Engineers worked Sunday to move the raised ship onshore, after it ran a final test to move the shipwreck to land that morning.
|The entire hull of the 145-meter Sewol ferry, loaded on some 600 modular trailers, is towed to land in Mokpo, South Jeolla Province, Sunday. (Yonhap)|
“Following a successful test run, operators began the land-transfer operation by loading the Sewol onto transporters,” said Lee Cheol-jo, a ministry official heading the salvage operation team.
At around 1 p.m., the team started to move the ferry slowly ashore, carried on some 600 modular trailers -- low platforms with motorized wheels.
At 5:40 p.m., the entire hull of the 145-meter-long Sewol had been brought to land. The wreck, still carried on the trailers, was taken to the right-hand side of a dock area inside the port for a search of its interior, the ministry said.
Authorities expected the whole unloading process will be completed by Monday morning at the latest.
The land-transfer task had been held up by technical problems, as the ship was heavier than originally expected.
The wreck, originally an 8,000-8,500-metric-ton vessel, is estimated to now weigh about 17,000 metric tons including the remaining water and mud inside.
On Sunday, the ministry also resumed the underwater search of the wreck site, which has been delayed several times due to unfavorable weather and high waves.
For a detailed search underwater, the operation team installed earlier this year forty 40-by-20-meter nets around a 32,000-square-meter area on the seabed where Sewol sank.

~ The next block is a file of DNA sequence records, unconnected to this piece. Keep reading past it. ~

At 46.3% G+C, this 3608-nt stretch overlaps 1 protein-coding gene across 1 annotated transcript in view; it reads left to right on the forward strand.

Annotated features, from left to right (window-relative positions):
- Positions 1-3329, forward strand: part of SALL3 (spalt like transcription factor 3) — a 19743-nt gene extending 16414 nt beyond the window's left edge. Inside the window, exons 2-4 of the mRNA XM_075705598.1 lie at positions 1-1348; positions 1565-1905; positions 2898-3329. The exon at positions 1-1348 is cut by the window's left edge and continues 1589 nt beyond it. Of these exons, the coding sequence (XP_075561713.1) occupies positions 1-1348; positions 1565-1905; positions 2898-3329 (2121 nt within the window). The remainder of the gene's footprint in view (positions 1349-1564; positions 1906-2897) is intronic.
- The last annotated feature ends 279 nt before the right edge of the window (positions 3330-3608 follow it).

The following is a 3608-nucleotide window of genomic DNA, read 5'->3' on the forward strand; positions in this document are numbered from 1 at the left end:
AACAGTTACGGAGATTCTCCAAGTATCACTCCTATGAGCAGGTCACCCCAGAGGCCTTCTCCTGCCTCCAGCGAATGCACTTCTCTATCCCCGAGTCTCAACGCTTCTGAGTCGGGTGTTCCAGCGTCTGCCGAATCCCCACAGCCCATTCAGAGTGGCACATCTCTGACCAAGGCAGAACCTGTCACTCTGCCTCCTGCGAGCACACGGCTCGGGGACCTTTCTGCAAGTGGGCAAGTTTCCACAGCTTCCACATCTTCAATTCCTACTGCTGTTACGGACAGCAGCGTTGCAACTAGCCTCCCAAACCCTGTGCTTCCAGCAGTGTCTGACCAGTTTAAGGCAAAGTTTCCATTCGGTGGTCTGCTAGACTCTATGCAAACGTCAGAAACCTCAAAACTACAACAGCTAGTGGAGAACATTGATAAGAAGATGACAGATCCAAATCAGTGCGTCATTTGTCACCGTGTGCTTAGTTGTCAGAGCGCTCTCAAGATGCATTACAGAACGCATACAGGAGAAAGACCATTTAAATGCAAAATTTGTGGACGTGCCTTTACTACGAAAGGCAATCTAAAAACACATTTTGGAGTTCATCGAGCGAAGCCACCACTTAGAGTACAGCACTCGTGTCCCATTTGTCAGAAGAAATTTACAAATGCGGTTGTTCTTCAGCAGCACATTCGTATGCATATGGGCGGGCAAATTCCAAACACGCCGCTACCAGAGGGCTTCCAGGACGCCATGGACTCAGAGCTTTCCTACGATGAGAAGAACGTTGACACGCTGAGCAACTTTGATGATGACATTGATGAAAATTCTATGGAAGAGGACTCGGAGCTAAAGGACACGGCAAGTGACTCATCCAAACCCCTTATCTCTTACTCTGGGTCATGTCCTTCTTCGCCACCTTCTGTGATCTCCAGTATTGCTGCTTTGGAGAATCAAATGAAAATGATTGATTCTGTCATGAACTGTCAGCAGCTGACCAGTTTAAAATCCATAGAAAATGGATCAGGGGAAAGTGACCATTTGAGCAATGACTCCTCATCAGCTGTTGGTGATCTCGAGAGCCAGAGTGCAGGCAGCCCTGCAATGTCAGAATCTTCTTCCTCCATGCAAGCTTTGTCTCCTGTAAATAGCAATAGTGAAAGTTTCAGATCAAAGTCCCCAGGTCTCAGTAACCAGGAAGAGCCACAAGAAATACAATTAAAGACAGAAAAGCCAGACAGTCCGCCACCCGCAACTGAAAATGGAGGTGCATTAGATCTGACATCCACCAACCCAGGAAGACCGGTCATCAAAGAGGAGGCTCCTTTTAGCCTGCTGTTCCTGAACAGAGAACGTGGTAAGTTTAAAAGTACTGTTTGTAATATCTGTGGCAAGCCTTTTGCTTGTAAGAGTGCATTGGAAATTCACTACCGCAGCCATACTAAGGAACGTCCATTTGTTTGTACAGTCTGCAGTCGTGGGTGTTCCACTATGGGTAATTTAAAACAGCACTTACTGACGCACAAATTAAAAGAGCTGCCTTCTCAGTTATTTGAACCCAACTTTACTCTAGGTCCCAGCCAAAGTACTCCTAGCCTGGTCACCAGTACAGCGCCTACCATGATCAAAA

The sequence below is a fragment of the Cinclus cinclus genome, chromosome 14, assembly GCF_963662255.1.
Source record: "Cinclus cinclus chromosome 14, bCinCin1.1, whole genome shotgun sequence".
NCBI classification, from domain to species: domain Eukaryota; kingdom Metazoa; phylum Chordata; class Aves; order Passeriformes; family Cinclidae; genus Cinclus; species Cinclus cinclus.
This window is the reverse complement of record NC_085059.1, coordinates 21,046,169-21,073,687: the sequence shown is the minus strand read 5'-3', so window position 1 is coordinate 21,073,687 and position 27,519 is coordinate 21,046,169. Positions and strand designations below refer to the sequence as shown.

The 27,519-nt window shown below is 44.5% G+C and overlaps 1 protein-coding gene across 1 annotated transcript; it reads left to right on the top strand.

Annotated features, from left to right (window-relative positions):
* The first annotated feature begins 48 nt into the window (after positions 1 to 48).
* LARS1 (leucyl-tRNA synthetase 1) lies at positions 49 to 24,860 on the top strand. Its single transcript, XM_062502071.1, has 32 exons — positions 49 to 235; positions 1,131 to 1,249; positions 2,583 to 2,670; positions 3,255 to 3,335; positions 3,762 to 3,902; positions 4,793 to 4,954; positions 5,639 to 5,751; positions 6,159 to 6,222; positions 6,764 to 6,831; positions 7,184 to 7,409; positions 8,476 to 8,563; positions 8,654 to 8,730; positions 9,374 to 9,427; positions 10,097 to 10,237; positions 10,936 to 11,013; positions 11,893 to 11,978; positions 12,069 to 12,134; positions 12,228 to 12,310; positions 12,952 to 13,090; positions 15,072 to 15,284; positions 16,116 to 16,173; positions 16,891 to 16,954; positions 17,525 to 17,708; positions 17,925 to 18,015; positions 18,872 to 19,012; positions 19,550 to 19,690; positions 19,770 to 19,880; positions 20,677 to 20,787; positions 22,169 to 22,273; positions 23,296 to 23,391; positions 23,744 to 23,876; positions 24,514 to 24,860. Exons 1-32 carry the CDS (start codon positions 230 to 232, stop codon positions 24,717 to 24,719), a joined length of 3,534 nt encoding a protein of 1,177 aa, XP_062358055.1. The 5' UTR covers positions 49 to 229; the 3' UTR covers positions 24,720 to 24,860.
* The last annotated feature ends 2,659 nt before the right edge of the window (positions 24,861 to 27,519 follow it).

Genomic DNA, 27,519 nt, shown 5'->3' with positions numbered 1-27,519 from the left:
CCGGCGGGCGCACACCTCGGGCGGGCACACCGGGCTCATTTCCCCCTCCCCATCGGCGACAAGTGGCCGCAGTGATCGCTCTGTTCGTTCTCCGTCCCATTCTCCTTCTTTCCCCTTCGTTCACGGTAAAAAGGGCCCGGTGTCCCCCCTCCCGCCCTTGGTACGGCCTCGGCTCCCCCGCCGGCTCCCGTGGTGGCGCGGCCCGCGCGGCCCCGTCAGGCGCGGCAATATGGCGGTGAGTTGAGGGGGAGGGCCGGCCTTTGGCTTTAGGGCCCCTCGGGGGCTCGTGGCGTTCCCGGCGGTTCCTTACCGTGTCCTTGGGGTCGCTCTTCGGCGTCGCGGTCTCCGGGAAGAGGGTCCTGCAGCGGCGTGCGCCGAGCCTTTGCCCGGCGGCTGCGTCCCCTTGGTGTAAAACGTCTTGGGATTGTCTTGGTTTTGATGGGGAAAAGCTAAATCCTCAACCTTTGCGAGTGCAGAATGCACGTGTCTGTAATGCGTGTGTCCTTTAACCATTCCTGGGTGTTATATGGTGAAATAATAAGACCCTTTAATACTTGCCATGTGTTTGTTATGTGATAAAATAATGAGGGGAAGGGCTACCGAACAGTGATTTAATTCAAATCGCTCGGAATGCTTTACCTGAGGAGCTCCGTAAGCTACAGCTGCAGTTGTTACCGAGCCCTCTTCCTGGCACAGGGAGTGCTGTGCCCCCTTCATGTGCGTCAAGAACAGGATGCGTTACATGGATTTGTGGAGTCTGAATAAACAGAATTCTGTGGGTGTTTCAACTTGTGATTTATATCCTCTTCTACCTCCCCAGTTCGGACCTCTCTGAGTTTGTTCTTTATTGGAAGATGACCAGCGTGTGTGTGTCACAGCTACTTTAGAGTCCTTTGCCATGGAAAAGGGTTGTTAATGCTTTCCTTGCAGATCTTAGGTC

Over the next two months, 30 divers will take turns to search the area with small shovels and sonar devices.
Once the Sewol is successfully loaded on a dry dock, the rusty wreck will go through a cleansing and disinfection operation expected to last a few days. Then a group of 20 inspectors will start searching for any remains of the nine victims who are still unaccounted for.
|People in Mokpo, South Jeolla Province, watch the towing of the Sewol ferry from the sea to land, Sunday. (Yonhap)|
The Sewol ferry has been aboard a semisubmersible vessel since it arrived at Mokpo Port on March 31, a week after it was raised in waters off Jindo.
The ill-fated ferry was lying at a depth of 44 meters on the seafloor for almost three years after it sank in waters off the island Jindo in 2014, leaving 304 people dead, mostly high school students on a school trip.
Meanwhile, officials from a British marine surveying firm, Brookes Bell, launched an initial survey of the hull.
As of Sunday, 101 items, including a passport and other personal belongings presumed to belong to passengers have been retrieved from the wreck, the ministry said.
Nine bone fragments were found, but on-site inspectors from the National Forensic Service confirmed they were from animals.
The passport belonged to Lee Joon-seok, 70, who is serving 36 years in prison for negligence and dereliction of duty as captain.
By Kim Da-sol (firstname.lastname@example.org)